Oh, there may be other methods in play, but I will leave you to your experimentation.

Stephen E Arnold, February 23, 2016

Need an Open Source Semantic Web Crawler?

December 17, 2015

If you do, the beleaguered Yahoo has some open source goodies for you. Navigate to “Yahoo Open Sources Anthelion Web Crawler for Parsing Structured Data on HTML Pages.” The software, states the write up, is “designed for parsing structured data from HTML pages under an open source license.”

There is a statement I found darned interesting:

“To the best of our knowledge, we are first to introduce the idea of a crawler focusing on semantic data, embedded in HTML pages using markup languages as microdata, microformats or RDFa,” wrote authors Peter Mika and Roi Blanco of Yahoo Labs and Robert Meusel of Germany’s University of Mannheim.

My immediate thought was, “Why don’t these folks take a look at the 2007 patent documents penned by Ramanathan Guha. Those documents present a rather thorough description of a semantic component which hooks into the Google crawlers. Now the Google has not open sourced these systems and methods.

My reaction is, “Yahoo may want to ask the former Yahooligans who are now working at Yahoo how novel the Yahoo approach really is.”

Failing that, Yahoo may want to poke around in the literature, including patent documents, to see which outfits have trundled down the semantic crawling Web thing before. Would it have been more economical and efficient to license the Siderean Software crawler and build on that?

Stephen E Arnold, December 17, 2015

Google Indexes Some Dynamic Content

December 10, 2015

If you generate Web pages dynamically (who doesn’t?), you may want to know if the Alphabet Google thing can index the content on dynamic pages.

For some apparently objective information about the GOOG’s ability to index dynamic content, navigate to “Does Google Crawl Dynamic Content?” The article considers 11 types of dynamic content methods.

Here’s the passage I highlighted:

  • Google crawls and indexes all content that was injected by javascript.
  • Google even shows results in the SERP that are based on asynchronously injected content.
  • Google can handle content from httpRequest().
  • However, JSON-LD as such does not necessarily lead to SERP results (as opposed to the officially supported SERP entities that are not only indexed, but also used to decorate the SERP).
  • Injected JSON-LD gets recognized by the structured data testing tool – including Tag Manager injection. This means that once Google decides to support the entities, indexing will not be a problem.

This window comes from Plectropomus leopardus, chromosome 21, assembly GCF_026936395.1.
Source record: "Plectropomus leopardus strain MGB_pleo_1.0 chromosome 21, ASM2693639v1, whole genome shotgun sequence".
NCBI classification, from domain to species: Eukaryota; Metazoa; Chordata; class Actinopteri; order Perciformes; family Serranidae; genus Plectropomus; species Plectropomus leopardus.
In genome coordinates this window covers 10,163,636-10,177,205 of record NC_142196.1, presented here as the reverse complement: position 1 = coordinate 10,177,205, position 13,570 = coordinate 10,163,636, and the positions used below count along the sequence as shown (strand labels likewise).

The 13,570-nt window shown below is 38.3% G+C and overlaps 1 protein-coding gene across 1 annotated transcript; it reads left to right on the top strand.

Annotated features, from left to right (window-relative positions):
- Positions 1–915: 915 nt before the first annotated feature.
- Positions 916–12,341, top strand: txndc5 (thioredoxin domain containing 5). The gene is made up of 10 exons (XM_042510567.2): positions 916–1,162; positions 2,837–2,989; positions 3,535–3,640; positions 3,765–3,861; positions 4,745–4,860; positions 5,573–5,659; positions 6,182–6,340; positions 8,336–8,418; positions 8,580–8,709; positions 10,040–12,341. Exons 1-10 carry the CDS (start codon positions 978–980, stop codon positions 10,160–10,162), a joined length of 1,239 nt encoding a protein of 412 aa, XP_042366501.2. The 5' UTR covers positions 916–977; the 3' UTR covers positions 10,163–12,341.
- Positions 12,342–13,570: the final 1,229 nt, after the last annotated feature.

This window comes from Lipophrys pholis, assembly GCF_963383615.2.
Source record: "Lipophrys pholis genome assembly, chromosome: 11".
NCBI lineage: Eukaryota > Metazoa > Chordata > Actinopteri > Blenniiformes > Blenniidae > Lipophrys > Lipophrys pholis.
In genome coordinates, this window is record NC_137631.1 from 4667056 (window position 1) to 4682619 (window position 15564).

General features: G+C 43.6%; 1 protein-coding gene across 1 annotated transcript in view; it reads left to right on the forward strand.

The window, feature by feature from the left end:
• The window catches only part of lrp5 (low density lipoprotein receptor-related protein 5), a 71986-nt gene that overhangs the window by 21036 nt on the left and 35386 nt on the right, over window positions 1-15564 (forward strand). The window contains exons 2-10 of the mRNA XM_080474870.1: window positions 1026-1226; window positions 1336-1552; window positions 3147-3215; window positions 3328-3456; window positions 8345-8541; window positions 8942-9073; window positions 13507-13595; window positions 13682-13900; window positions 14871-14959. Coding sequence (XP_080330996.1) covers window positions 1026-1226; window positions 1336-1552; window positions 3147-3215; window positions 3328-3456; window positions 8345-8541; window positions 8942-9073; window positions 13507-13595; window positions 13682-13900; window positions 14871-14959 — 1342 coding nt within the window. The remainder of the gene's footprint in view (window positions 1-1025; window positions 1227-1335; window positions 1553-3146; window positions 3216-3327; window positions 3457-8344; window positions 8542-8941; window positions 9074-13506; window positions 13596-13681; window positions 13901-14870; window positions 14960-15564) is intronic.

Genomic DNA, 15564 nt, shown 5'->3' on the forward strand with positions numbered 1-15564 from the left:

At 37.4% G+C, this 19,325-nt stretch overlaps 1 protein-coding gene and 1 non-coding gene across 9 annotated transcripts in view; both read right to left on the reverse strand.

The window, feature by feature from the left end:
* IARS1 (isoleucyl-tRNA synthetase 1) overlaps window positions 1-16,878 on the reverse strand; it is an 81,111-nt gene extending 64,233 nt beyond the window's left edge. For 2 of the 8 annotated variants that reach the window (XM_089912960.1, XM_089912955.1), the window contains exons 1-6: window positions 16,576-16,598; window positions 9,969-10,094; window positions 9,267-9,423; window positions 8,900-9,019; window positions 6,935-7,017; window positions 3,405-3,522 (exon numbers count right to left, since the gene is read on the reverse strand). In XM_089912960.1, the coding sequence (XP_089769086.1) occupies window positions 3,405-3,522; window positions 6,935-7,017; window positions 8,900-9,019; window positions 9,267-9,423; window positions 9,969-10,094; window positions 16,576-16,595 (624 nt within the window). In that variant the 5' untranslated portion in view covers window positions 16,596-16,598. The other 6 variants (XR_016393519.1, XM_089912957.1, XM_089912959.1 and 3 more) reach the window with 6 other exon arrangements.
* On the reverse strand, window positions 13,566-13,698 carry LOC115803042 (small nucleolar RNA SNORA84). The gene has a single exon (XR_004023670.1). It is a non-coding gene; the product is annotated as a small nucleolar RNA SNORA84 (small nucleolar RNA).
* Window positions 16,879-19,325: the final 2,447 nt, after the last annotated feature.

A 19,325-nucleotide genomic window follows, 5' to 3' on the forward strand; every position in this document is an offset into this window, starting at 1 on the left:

• Dynamically updated meta elements get crawled and indexed, too.

The question one may wish to consider is, “What does Alphabet Google do with that information and data?” There are some clues in the Ramanathan Guha patent documents filed in 2007.

Stephen E Arnold, December 10, 2015

Medical Search Solved Again

December 10, 2015

I have looked at a wide range of medical information search systems over the years. These range from Medline to the Grateful Med.

I read “A Cure for Medical Researchers’ Big Data Headache.” The Big Data in question is the Medline database. The new search tool is ORiGAMI (I love that wonky upper and lower case thing).

The basic approach involves:

Apollo, a Cray Urika graph computer, possesses massive multithreaded processors and 2 terabytes of shared memory, attributes that allow it to host the entire MEDLINE database and compute multiple pathways on multiple graphs simultaneously. Combined with Helios, CADES’ Cray Urika extreme analytics platform, Sukumar’s team had the cutting-edge hardware needed to process large datasets quickly—about 1,000 times faster than a workstation—and at scale.

And the payoff?

Once the MEDLINE database was brought into the CADES environment, [Sreenivas Rangan Sukumar’s [a data scientist at the Department of Energy’s Oak Ridge National Laboratory] team applied advanced graph theory models that implement semantic, statistical, and logical reasoning algorithms to create ORiGAMI. The result is a free online application capable of delivering health insights in less than a second based on the combined knowledge of a worldwide medical community.

My view is that Medline is not particularly big. The analysis of the content pool can generate lots of outputs.

From my vantage point in rural Kentucky, this is another government effort to create a search system. Perhaps this is the breakthrough that will surpass IBM Watson’s medical content capabilities?

Does your local health care provider have access to a Cray computer and the other bits and pieces, including a local version of Dr. Sukumar?

Stephen E Arnold, December 10, 2015

Visual Content: An Indexing Challenge

December 4, 2015

The average bounce rate on blogs for new visitors is 60.2%, and the average reader stays only 1 to 2 minutes on your website. One way to get people to really engage with your content is to use a tool like Roojoom, which is a content curation and creation platform.

Here’s one example from the write up: